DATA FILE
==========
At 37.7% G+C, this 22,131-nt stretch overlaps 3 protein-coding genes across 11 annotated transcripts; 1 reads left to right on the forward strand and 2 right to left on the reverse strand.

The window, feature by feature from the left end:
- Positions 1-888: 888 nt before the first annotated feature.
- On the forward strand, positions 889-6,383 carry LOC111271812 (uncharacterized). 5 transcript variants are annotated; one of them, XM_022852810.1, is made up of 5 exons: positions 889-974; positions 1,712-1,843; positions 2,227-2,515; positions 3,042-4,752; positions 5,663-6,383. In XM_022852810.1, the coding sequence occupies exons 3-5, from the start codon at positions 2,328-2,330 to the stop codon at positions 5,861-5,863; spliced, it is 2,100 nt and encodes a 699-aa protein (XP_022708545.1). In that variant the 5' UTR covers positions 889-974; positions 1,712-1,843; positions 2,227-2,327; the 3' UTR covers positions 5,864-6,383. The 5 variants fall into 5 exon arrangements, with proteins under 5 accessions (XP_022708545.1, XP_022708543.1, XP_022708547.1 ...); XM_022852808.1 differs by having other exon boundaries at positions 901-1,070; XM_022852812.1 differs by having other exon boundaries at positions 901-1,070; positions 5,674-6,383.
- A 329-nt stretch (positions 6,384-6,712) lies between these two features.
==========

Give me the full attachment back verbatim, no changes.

At 37.7% G+C, this 22,131-nt stretch overlaps 3 protein-coding genes across 11 annotated transcripts; 1 reads left to right on the forward strand and 2 right to left on the reverse strand.

The window, feature by feature from the left end:
- Positions 1-888: 888 nt before the first annotated feature.
- On the forward strand, positions 889-6,383 carry LOC111271812 (uncharacterized). 5 transcript variants are annotated; one of them, XM_022852810.1, is made up of 5 exons: positions 889-974; positions 1,712-1,843; positions 2,227-2,515; positions 3,042-4,752; positions 5,663-6,383. In XM_022852810.1, the coding sequence occupies exons 3-5, from the start codon at positions 2,328-2,330 to the stop codon at positions 5,861-5,863; spliced, it is 2,100 nt and encodes a 699-aa protein (XP_022708545.1). In that variant the 5' UTR covers positions 889-974; positions 1,712-1,843; positions 2,227-2,327; the 3' UTR covers positions 5,864-6,383. The 5 variants fall into 5 exon arrangements, with proteins under 5 accessions (XP_022708545.1, XP_022708543.1, XP_022708547.1 ...); XM_022852808.1 differs by having other exon boundaries at positions 901-1,070; XM_022852812.1 differs by having other exon boundaries at positions 901-1,070; positions 5,674-6,383.
- A 329-nt stretch (positions 6,384-6,712) lies between these two features.